This little bit of information comes from ME!! It is not something I learned from someone else. It is something I have learned from:
11 years of marriage
Very little $$$
and 1 very important goal.
For 11 years, having a home-cooked meal on my table has been very important to me. I believe now more then ever that we must find time to gather with our families around the dinner table. Home prepared meals not only allow us that but they also afford us ways to save money and eat healthier.
This will be post 1 in a 4 post series titled:
"Being Prepared in the Kitchen."
How many of you have experienced this before?:
"Mom, I'm hungry. When will dinner be ready?"
"There is nothing to eat."
"Could you bring dinner over to so and so who is ill?"
"I invited so and so over for dinner."
"It's our turn to feed the missionaries, co-workers, or neighbors."
"Can you bring a dessert to this event tonight?"
you look in the pantry and you have nothing.
I. mean. nothing. to feed them.
Well... I am here to help with that.
WEEK 1: Organize
WEEK 2: Shop and Prepare
WEEK 3: Make Ahead and Prepare Early
WEEK 4: Share with others
Week 1: Organization is a huge part of being successful at anything. I am going to show you how I am successful at keeping my family and friends happy through there tummies and meal times.
#1. Clean out your fridge. Never ever come home from the grocery store with a messy fridge. It will leave you feeling frustrated and frazzled.
#2. Decide how many times a month you want to shop. I shop every 3 weeks or so, with a small trip about mid-way through for a few more fresh items. If you had a dairy that delivered this would eliminate that step.
REMEMBER: the more you go to the grocery store... the more you spend.
#3. Pick the stores that you know you will be shopping at, and get familiar with their layout.
#4. Organize your recipes. I have found it easiest to keep all of mine in a 3-ring binder. I will tell you why in the next series.
a. I have one binder for meals. This binder is divided into categories. ie: chicken, beef, pork, non-meat. I also have a sections for soup, salads, and crockpot.
b. I have another binder with bread recipes, this includes pancakes, muffins, and waffles. It is also home to my desserts, baking, sauces, and appetizers.
c. I also have a list inside my binder with some our favorites that come from my cookbooks. I have recipe name with the page number listed next to it.
#5. Now it is time to make your Menu. I pick about 12 recipes. That seems to last us the 3 weeks. I write them down on this handy dandy menu planner that I found at Michaels in the $$$ section. You could create your own on the computer.
It has a magnet on the back, and hangs on my fridge for easy reference.
a. On the side that says shopping list, I have created a spot for breakfast ideas, lunch ideas, dessert ideas, and sides. This way I won't forget to add these ingredients to my list.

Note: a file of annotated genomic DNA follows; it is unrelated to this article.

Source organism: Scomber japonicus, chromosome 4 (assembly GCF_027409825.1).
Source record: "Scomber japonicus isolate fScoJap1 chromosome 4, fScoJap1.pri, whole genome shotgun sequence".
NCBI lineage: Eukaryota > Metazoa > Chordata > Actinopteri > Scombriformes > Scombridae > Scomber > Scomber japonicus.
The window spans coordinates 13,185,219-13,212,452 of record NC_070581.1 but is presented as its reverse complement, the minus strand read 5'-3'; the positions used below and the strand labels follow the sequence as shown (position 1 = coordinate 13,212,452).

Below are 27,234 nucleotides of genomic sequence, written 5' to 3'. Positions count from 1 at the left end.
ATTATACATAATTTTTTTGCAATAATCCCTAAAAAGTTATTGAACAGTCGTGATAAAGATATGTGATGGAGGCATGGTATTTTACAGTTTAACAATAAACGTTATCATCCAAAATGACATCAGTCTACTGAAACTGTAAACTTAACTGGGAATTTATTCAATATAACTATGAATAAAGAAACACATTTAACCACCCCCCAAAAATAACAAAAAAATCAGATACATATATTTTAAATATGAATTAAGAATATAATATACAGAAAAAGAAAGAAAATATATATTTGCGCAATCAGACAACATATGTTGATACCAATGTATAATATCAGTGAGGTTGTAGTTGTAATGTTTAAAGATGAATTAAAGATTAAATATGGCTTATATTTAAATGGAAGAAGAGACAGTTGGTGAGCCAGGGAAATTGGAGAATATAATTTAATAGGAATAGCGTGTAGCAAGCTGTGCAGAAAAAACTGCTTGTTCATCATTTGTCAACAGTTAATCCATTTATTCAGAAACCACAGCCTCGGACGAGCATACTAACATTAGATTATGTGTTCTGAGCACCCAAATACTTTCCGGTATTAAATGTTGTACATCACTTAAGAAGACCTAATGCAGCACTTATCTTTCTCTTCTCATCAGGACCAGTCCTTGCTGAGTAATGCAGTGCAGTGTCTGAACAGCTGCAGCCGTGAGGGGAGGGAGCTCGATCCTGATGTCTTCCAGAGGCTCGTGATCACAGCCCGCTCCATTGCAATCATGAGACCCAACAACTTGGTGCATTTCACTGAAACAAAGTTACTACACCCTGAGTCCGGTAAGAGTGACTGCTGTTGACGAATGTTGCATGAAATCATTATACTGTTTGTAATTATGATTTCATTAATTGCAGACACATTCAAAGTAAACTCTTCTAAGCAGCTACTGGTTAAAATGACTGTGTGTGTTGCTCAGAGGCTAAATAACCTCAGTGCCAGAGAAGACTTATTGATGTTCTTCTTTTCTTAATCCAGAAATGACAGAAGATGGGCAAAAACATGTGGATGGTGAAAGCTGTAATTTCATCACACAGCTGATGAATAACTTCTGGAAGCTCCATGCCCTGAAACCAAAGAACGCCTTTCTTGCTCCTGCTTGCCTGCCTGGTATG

#6. Once your recipes are organized, it is time to organize your store list. I have a grocery store list, and a Sam's Club list.
a. each list is divided into categories. I have filled in the categories with the items that I buy every grocery trip or almost every trip.
b. I have them printed out ready to go with the grocery on the front, and Sam's on the back.
c. I also have a list that I like to call my Cue sheet. This helps remind me of the items that I like to have on hand in my pantry. If I scan down it, I can remember, "Oh yes, we are out of this." Then I add it to my list.
#7. Once my menu is complete, I refer to my recipes for the rest of my grocery items. I just fill them in the blanks that they belong.
a. What is typed on the list are the ingredients that I usually need to buy.
b. The handwritten items are what I need for my meals.
c. The items that I cross off of staples that I usually need to buy, but don't need this go round.
1. Pick menu items that use one or more of the same ingredients, and then they won't go to waste. ie: make two recipes that call for Catalina dressing.
2. Be realistic in what your family will eat, and how much time you have to prepare. If you don't you will pick something, put it on your menu, and never end up making it. As a result, all of your ingredients will go to waste.
3. To save money, don't cook recipes with lots of ingredients. Maybe pick one recipe like that per menu.
4. Make your recipes that call for fresh ingredients first. That way they don't go to waste. Save your recipes that call for canned and frozen items at the end of your menu cycle.
5. Talk with your spouse about how much your food budget is, and stick to it. Use cash if you have to, and once the money is gone you don't shop until your next paycheck.
Now go get prepared, and meet me back here next week for tips on shopping and preparing.
If you would like a copy of my lists, please let me know and I will be happy to email them to you.